Greetings from the National Library of Medicine and MedlinePlus.gov
Regards to all our listeners!
I'm Rob Logan, Ph.D., senior staff, U.S. National Library of Medicine (NLM).
Here is what's new this week in To Your Health, a consumer health oriented podcast from NLM, that helps you use MedlinePlus to follow up on weekly topics.
Although overall deaths from heart diseases are declining, mortality rates vary significantly depending on where one lives in the U.S., suggests a new study and accompanying editorial recently published in the Journal of the American Medical Association.
The study compares deaths from heart diseases in 3110 U.S. counties across the nation and finds the rates of dying from heart related illnesses are significantly different among counties often in the same town, state, or region.
The study finds the highest concentration of counties with high heart disease mortality rates (and we quote): "extended from southeastern Oklahoma across the Mississippi River Valley to eastern Kentucky' (end of quote).
The study also reports the overall mortality rate from heart disease declined across the U.S. from 1980-2014. More specifically, the death rate declined from about 507 deaths per 100,000 persons to about 253 deaths per 100,000, which is a comparative decline of about 50 percent.
The study's eight authors, who are all from the University of Washington, estimated mortality from all cardiovascular disease sources, including stroke and rheumatic heart disease. The authors compared heart diseases rates between 1980-2014 and assembled comparative county data from the U.S. Census Bureau, the National Center for Health Statistics, and the Human Mortality Database.
An editorial that accompanied the study implies the findings are akin to a Tale of Two Cities. The editorial's authors note the study's findings reinforce (and we quote): 'the substantial decline in the death rates from cardiovascular diseases in the United States represents one of the greatest biomedical research and public health achievements of the 20th century' (end of quote).
Conversely, the editorial's authors note the study also suggests the place where a person is born or resides is directly associated with their risk of dying from heart diseases.
The editorial's authors write (and we quote): 'Geographic variation in the social determinants of cardiovascular health is a compelling explanation for much of the variation explained (within the study)' (end of quote).
The editorial's authors add (and we quote): 'These social determinants include factors related to social status, such as poverty, income, education, occupation, lifestyle behaviors (diet, physical activity, tobacco use, alcohol use, and substance abuse), housing quality, neighborhood environment, environmental pollution, and access to quality health care' (end of quote).
The editorial's three authors (who include the Director of the National Heart, Lung, and Blood Institute) conclude the findings (and we quote): 'serve as a critical reminder to challenge clinicians, investigators, and public health leaders to imagine a future in which an individual's risk of cardiovascular death is no longer determined by "the place" he or she was born or resides and no longer prevents pursing a healthy and fulfilling life' (end of quote).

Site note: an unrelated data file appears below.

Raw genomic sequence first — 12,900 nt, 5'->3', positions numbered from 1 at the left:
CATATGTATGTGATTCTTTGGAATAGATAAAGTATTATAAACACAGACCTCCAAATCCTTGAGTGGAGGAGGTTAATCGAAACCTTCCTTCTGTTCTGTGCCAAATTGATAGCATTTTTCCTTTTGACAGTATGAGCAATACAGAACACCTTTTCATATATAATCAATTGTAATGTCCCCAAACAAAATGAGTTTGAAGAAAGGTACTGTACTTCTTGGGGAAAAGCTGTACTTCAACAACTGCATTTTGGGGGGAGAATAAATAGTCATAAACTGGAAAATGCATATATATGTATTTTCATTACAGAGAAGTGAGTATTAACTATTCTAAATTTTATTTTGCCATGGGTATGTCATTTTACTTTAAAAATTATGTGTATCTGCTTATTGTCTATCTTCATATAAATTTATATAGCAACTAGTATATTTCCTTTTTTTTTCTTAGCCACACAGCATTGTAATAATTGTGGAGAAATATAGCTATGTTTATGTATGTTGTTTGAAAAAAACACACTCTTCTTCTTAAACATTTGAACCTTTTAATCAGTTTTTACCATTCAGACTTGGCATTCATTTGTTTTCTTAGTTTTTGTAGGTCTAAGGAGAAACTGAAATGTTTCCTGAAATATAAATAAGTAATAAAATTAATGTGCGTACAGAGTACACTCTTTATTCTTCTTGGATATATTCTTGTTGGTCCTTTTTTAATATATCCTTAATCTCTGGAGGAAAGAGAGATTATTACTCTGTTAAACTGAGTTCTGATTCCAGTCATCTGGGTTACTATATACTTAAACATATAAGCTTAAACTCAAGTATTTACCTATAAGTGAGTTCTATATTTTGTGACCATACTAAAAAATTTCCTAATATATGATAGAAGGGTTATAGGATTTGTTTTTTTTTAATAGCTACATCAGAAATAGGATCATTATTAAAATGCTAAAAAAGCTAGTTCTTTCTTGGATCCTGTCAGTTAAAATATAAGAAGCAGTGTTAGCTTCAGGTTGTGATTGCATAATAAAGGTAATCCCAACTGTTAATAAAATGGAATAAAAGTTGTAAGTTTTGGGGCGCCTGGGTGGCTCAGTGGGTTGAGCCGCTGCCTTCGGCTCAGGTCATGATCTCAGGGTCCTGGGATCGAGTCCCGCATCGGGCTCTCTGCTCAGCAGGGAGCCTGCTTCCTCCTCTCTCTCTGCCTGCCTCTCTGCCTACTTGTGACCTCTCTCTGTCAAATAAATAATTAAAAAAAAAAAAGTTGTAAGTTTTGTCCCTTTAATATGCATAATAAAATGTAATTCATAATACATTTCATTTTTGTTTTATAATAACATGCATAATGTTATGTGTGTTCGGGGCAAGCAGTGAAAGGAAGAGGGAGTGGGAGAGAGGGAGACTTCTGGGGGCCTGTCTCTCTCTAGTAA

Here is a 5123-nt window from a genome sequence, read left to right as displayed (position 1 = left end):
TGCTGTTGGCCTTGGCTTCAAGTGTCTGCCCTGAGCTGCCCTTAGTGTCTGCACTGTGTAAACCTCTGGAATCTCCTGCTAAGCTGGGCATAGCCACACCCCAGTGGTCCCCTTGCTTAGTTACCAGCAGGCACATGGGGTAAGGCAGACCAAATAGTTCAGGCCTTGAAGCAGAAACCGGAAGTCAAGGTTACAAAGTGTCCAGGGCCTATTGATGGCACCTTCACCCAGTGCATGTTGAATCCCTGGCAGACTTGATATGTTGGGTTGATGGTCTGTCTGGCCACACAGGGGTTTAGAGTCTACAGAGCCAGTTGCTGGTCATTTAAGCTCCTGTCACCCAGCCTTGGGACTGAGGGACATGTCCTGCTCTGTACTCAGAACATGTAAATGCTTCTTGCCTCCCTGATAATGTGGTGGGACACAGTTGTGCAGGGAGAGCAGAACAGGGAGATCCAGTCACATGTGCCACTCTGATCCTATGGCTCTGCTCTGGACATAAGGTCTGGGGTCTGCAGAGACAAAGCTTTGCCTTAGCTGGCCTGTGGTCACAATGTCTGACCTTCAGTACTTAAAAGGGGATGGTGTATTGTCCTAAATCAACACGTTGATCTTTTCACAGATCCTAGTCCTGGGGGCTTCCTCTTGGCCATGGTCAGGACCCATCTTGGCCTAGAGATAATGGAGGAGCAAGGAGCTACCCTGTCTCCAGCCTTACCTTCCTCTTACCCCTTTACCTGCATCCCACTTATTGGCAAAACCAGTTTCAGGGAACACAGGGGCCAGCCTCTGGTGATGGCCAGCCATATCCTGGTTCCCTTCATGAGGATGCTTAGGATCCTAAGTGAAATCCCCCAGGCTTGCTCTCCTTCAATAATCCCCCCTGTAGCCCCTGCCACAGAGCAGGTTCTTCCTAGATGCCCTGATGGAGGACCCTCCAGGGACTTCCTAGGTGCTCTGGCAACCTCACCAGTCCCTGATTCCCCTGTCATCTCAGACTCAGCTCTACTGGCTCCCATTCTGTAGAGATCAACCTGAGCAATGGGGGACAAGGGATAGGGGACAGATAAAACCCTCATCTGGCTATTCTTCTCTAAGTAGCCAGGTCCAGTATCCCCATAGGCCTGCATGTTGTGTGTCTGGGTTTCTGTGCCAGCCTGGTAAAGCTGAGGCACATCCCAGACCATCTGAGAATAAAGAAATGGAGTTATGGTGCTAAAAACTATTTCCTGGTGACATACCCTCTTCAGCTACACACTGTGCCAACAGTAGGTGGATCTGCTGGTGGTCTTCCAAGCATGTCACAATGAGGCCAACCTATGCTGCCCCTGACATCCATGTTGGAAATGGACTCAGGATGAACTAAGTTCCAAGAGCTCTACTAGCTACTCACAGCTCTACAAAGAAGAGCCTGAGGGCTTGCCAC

Otherwise, the study adds to evidence about health disparities in the U.S. and provides a new roadmap where innovative public health investments could be provided to prevent the leading cause of death for Americans.
Meanwhile, MedlinePlus.gov has health topic pages devoted to heart diseases as well as health disparities. Both MedlinePlus.gov's heart diseases and health disparities health topic pages provide links to the latest pertinent journal research articles, which are available in the 'journal articles' section. Clinical trials that may be occurring in your area can be found in the 'clinical trials' section. You can sign up to receive updates about health disparities and heart diseases as they become available on MedlinePlus.gov.
To find MedlinePlus.gov's health disparities health topic page, please type 'health disparities' in the search box on MedlinePlus.gov's home page, then, click on 'health disparities (National Library of Medicine).' Similarly, to find MedlinePlus.gov's heart diseases health topic page, please type 'heart diseases' in the search box on MedlinePlus.gov's home page, then, click on 'heart diseases (National Library of Medicine).'
Before I go, this reminder.... MedlinePlus.gov is authoritative. It's free. We do not accept advertising .... and is written to help you.
To find MedlinePlus.gov, just type 'MedlinePlus.gov' in any web browser, such as Firefox, Safari, Chrome, or Explorer on any platform.
We encourage you to use MedlinePlus and please recommend it to your friends. MedlinePlus is available in English and Spanish. Some medical information is available in 48 other languages.
A written transcript of recent podcasts is available by typing 'To your health' in the search box on MedlinePlus.gov's home page.
The National Library of Medicine is one of 27 institutes and centers within the National Institutes of Health. The National Institutes of Health is part of the U.S. Department of Health and Human Services.
A disclaimer — the information presented in this program should not replace the medical advice of your physician. You should not use this information to diagnose or treat any disease without first consulting with your physician or other health care provider.
It was nice to be with you. Please join us here next week and here's to your health!